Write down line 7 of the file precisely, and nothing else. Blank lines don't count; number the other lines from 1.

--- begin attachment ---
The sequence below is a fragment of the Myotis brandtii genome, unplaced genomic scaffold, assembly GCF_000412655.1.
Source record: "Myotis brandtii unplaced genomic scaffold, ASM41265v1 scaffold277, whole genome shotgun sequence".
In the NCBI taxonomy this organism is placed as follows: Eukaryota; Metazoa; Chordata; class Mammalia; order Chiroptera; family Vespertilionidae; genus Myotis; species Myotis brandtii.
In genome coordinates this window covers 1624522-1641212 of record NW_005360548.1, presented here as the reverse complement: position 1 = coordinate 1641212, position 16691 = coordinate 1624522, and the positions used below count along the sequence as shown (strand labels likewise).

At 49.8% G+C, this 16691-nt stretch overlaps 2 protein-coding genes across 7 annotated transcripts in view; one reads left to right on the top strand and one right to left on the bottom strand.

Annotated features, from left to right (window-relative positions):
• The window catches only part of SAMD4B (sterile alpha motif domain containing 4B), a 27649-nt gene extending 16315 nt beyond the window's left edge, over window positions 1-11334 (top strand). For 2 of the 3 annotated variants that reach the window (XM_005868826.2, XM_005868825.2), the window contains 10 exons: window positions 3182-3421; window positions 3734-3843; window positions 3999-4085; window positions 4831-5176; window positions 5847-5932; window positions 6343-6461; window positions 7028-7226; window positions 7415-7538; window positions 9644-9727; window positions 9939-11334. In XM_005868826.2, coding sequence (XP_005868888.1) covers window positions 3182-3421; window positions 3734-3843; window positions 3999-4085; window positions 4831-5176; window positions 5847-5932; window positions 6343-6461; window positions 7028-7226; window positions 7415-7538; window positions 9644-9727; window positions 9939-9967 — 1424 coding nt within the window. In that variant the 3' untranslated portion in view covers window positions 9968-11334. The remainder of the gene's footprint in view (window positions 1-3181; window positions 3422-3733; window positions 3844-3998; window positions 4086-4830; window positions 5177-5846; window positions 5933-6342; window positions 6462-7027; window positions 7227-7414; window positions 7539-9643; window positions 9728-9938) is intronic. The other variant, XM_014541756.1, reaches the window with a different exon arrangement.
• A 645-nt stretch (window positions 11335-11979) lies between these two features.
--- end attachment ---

• The window catches only part of SAMD4B (sterile alpha motif domain containing 4B), a 27649-nt gene extending 16315 nt beyond the window's left edge, over window positions 1-11334 (top strand). For 2 of the 3 annotated variants that reach the window (XM_005868826.2, XM_005868825.2), the window contains 10 exons: window positions 3182-3421; window positions 3734-3843; window positions 3999-4085; window positions 4831-5176; window positions 5847-5932; window positions 6343-6461; window positions 7028-7226; window positions 7415-7538; window positions 9644-9727; window positions 9939-11334. In XM_005868826.2, coding sequence (XP_005868888.1) covers window positions 3182-3421; window positions 3734-3843; window positions 3999-4085; window positions 4831-5176; window positions 5847-5932; window positions 6343-6461; window positions 7028-7226; window positions 7415-7538; window positions 9644-9727; window positions 9939-9967 — 1424 coding nt within the window. In that variant the 3' untranslated portion in view covers window positions 9968-11334. The remainder of the gene's footprint in view (window positions 1-3181; window positions 3422-3733; window positions 3844-3998; window positions 4086-4830; window positions 5177-5846; window positions 5933-6342; window positions 6462-7027; window positions 7227-7414; window positions 7539-9643; window positions 9728-9938) is intronic. The other variant, XM_014541756.1, reaches the window with a different exon arrangement.